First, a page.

EIKE LUEDELING, JAN DE LEEUW, CHRISTINE LAMANNA, TODD ROSENSTOCK, CORY WHITNEY, KEITH SHEPHERD
World Agroforestry Centre (ICRAF) and Center for Development Research (ZEF), Germany
World Agroforestry Centre (ICRAF), Kenya
University of Kassel, Fac. of Organic Agricultural Sciences, Germany
Most research for agricultural development aims at informing intervention decisions, but the information it delivers is normally insufficient for comprehensive decision support. This is because few research activities manage to adequately consider the complex nature of agricultural systems, which are influenced by a range of ecological, socioeconomic, cultural and political factors. Severe lack of data on most of these factors contributes to the frequent failure of research to supply decision-makers with robust science"=based information to support particular decisions.
Since it is not feasible to close all knowledge gaps or to fully capture complex system dynamics in integrated deterministic models, new approaches are needed for supplying decision-makers with usable information. Business decision analysis methods offer a promising way forward, because they have been designed for aiding businesses in decision"=making on risky projects with imperfect information and limited research budgets. A key strategy in decision analysis is capturing the current state of uncertainty about particular variables of interest, before any measurements are taken, and using this knowledge for probabilistic simulations of the full range of plausible system outcomes of particular interventions. Exploring the outputs of this procedure allows identifying high"=value variables, whose measurements would most improve certainty about how a decision should be taken. These then emerge as priorities for further investigation. Having the research process guided by such analysis facilitates efficient allocation of research funds and helps researchers focus their efforts where they are most useful.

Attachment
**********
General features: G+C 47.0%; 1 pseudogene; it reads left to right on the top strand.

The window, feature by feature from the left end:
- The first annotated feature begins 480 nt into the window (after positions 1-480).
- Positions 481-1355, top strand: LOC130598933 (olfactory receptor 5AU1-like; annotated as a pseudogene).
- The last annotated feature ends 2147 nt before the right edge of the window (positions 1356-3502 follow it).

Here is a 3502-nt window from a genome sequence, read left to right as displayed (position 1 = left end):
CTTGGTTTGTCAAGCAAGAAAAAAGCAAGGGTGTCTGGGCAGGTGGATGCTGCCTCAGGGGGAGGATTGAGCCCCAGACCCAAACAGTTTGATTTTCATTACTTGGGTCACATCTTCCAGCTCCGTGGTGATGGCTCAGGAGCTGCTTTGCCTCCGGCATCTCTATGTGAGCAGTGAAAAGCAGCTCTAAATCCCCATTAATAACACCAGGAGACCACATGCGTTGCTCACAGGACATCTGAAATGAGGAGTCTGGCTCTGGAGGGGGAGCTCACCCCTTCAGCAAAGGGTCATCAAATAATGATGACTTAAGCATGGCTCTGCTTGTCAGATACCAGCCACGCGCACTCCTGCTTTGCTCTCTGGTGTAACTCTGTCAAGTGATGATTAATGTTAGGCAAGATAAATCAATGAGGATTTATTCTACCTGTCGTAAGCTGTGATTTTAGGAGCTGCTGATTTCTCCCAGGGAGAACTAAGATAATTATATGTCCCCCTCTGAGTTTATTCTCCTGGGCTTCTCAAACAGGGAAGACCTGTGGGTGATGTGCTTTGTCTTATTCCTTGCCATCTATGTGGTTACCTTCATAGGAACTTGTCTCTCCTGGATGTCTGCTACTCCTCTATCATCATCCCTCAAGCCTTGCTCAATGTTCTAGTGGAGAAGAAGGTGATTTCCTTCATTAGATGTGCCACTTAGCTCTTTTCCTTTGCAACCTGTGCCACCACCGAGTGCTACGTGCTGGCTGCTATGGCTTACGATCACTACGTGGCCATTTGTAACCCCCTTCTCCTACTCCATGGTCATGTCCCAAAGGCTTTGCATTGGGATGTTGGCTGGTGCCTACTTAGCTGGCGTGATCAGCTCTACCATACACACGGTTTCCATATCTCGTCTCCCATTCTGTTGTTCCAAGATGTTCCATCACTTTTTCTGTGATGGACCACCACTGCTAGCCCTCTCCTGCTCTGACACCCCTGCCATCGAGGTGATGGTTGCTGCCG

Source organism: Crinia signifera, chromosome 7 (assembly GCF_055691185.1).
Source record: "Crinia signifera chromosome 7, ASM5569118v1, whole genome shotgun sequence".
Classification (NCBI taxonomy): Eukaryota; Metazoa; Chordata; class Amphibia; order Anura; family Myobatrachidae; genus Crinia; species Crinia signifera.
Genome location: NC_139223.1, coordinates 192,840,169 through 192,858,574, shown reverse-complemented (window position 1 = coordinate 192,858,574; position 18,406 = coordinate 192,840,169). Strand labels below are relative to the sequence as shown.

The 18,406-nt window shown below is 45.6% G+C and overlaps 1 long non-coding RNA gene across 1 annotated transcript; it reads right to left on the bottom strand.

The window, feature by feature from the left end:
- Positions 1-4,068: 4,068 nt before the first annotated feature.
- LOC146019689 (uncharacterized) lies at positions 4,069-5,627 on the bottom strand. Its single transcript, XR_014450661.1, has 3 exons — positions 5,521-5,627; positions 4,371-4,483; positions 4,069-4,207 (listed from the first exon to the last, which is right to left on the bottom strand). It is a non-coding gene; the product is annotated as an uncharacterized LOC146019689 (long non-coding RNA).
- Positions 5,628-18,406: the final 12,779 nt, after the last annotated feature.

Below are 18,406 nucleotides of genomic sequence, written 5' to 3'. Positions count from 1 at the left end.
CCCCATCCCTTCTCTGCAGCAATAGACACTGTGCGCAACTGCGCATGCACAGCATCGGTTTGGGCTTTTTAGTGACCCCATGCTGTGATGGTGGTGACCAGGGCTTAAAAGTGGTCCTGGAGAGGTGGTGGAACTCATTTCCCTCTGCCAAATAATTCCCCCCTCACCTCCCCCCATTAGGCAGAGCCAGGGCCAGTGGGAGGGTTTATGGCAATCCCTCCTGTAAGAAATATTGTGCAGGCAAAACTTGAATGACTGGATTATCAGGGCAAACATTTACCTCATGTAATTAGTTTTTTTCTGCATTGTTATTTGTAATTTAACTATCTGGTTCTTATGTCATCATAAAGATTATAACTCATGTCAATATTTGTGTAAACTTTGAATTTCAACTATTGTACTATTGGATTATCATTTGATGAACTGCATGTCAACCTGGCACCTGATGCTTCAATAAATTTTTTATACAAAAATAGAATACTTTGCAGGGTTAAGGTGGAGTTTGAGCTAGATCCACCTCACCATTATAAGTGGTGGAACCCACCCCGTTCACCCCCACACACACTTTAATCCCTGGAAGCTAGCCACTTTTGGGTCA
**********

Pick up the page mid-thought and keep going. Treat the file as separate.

Application of these principles is demonstrated with three case studies: 1) probabilistic participatory modelling of the business case for a water pipeline in northern Kenya, 2) use of Bayesian Networks for targeting water interventions in Tanzania and 3) analysis of the nutritional implications of replacing homegarden-based small"=scale farming in Uganda with larger scale commercial food production. In all cases, robust guidance on decision"=making, or at least on data collection needs or prominent intervention risks were possible without expensive long"=term data collection. The principles of business decision analysis offer one of the most promising approaches to meeting the challenges of system complexity and data scarcity that appear ubiquitous in agricultural development.
Keywords: Applied information economics, Bayesian Networks, holistic modelling, transdisciplinary modelling, uncertainty
Poster (pdf-Format): http://www.tropentag.de/2015/abstracts/posters/876.pdf